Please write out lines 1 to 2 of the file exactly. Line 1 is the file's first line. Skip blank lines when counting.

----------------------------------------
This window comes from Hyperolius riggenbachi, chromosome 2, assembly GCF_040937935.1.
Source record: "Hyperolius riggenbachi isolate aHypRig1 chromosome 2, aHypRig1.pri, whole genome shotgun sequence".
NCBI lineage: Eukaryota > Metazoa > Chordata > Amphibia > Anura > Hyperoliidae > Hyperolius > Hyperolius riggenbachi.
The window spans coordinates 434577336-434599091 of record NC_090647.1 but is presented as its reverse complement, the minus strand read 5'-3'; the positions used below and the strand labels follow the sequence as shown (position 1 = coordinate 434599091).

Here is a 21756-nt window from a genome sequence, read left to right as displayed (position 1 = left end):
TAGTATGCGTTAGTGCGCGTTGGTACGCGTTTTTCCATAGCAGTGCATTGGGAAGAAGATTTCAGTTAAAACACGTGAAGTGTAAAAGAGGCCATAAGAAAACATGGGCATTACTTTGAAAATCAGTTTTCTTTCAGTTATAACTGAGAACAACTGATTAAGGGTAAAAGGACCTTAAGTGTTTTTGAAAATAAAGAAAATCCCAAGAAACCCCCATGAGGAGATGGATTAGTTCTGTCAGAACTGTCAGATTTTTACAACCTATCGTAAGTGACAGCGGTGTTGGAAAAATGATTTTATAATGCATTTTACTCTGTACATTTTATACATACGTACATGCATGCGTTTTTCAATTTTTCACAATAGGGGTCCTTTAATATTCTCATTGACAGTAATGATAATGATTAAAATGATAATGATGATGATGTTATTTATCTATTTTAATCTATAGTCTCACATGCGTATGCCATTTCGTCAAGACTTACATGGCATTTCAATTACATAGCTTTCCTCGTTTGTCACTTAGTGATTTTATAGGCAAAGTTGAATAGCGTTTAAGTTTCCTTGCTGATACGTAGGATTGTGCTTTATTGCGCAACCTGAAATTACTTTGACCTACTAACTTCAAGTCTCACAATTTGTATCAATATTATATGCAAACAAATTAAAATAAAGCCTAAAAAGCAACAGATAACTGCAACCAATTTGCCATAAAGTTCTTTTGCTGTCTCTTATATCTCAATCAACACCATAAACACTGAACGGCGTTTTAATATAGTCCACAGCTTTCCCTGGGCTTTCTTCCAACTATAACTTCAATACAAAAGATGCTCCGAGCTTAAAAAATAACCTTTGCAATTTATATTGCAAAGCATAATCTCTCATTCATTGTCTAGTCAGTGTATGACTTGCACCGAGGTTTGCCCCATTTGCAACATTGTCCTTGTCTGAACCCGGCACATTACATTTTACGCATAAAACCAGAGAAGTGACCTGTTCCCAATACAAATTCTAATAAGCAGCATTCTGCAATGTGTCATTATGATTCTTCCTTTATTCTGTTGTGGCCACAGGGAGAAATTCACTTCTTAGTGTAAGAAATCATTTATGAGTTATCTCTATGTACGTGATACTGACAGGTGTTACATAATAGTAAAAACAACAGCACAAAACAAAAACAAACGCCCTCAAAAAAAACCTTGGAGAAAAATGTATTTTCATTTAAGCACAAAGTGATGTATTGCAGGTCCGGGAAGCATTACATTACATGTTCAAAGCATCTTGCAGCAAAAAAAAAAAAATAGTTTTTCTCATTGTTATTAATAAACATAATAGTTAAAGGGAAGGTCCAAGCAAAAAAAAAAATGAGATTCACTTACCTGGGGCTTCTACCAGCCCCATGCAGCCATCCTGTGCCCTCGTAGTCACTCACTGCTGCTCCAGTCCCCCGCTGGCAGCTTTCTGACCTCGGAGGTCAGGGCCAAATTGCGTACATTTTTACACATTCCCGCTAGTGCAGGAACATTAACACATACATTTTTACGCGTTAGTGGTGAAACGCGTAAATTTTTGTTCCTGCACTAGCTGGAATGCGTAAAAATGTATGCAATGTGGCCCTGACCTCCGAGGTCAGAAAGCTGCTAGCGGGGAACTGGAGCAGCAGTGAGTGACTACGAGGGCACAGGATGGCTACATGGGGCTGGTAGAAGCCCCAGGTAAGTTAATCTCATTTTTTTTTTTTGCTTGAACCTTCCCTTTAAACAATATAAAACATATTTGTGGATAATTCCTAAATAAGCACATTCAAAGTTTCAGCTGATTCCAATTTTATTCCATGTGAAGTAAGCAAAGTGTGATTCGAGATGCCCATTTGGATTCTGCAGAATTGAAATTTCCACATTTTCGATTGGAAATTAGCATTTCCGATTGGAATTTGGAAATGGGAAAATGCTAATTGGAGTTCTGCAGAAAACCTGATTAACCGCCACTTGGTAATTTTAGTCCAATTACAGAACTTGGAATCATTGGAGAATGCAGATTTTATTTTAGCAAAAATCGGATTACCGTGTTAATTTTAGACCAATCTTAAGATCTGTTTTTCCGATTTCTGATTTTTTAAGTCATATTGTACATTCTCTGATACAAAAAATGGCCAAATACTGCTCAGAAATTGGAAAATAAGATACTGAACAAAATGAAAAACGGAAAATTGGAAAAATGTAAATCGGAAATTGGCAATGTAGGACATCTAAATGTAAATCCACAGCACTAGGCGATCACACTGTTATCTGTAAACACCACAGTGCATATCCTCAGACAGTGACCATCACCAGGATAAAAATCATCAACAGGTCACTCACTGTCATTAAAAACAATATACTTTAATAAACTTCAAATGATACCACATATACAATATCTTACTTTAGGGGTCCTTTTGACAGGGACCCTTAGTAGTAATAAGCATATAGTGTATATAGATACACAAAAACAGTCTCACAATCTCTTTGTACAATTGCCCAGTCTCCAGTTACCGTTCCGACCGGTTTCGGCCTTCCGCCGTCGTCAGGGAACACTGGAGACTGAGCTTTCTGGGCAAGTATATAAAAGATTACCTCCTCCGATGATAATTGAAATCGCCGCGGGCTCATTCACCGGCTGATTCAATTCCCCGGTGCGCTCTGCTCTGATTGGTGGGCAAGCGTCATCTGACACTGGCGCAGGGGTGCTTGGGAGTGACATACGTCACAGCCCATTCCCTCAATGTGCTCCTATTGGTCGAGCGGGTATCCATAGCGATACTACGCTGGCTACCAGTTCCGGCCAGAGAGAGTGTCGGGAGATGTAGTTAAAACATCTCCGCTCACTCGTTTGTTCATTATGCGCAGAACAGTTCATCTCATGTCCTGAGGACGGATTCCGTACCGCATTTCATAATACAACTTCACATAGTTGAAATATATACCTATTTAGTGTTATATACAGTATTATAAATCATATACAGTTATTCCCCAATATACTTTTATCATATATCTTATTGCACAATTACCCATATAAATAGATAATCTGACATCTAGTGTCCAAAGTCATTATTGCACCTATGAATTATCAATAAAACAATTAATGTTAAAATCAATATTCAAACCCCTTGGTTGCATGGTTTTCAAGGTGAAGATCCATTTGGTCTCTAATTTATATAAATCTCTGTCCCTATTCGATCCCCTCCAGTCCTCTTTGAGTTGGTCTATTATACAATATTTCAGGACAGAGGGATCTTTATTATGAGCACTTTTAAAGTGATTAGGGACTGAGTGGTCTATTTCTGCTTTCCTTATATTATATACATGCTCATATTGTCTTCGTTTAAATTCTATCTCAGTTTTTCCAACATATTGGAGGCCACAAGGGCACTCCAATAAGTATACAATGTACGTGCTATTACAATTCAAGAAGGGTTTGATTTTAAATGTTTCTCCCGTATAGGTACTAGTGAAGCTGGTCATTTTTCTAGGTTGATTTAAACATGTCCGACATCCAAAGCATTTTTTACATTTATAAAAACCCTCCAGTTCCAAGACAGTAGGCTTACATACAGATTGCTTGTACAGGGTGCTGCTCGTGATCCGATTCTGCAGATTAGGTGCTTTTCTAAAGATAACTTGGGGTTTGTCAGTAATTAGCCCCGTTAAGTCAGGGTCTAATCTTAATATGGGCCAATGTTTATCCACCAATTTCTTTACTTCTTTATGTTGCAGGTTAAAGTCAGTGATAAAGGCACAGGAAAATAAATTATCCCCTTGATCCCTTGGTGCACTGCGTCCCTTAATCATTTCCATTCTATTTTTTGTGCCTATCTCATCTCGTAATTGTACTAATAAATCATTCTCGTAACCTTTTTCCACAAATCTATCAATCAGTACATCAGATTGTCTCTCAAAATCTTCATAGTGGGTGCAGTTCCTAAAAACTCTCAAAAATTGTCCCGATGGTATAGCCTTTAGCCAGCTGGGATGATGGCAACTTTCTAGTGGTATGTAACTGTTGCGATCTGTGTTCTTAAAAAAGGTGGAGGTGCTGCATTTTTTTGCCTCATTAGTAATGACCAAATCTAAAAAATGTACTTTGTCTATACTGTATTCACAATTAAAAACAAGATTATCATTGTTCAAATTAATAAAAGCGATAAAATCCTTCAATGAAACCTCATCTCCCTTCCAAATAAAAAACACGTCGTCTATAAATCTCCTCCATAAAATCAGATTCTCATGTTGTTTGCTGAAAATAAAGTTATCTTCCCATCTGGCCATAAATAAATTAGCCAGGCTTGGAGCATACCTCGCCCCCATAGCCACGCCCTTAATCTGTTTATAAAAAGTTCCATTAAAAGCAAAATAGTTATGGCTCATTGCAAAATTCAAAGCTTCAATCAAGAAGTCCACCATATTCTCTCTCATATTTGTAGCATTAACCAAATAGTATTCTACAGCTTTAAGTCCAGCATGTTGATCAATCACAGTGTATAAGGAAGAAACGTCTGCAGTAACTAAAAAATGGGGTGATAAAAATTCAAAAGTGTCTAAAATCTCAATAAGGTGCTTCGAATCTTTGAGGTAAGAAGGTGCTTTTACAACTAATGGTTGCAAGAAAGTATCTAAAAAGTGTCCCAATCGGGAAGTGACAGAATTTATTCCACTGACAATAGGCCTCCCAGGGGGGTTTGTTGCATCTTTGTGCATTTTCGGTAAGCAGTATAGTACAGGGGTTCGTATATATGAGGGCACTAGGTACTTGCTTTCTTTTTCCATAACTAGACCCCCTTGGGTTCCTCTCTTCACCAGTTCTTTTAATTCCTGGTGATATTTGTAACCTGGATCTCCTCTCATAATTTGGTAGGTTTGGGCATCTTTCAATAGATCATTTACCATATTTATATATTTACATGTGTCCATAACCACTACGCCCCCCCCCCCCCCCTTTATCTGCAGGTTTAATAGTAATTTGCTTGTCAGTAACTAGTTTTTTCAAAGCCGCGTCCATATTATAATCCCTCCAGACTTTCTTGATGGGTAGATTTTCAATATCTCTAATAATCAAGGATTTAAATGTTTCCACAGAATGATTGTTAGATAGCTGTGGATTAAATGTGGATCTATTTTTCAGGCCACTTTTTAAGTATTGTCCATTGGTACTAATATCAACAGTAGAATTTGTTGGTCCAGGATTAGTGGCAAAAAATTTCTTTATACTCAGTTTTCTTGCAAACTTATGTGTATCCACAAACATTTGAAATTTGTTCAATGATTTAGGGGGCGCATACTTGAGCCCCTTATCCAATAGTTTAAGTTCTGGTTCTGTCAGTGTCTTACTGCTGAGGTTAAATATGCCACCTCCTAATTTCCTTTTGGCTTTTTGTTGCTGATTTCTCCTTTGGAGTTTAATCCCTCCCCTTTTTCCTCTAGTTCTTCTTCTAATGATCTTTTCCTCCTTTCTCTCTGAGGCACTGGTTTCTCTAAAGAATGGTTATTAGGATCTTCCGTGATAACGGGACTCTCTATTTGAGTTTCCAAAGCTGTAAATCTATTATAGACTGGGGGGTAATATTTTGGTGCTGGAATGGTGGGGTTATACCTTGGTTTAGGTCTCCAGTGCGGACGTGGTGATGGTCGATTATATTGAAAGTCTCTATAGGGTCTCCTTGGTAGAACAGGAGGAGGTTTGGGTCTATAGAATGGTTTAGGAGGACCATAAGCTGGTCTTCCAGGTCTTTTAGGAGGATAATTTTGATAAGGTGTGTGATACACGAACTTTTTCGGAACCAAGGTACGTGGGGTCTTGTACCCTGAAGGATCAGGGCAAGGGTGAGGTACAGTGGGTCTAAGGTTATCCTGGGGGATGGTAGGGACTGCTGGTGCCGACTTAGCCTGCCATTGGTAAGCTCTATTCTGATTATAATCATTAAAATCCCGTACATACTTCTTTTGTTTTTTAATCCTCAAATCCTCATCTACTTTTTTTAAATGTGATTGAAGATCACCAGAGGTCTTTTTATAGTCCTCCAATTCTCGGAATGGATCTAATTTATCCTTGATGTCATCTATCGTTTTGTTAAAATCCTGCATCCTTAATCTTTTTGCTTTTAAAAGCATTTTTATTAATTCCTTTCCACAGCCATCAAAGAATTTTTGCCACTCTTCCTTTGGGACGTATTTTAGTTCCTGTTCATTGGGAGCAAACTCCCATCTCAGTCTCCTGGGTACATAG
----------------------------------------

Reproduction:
This window comes from Hyperolius riggenbachi, chromosome 2, assembly GCF_040937935.1.
Source record: "Hyperolius riggenbachi isolate aHypRig1 chromosome 2, aHypRig1.pri, whole genome shotgun sequence".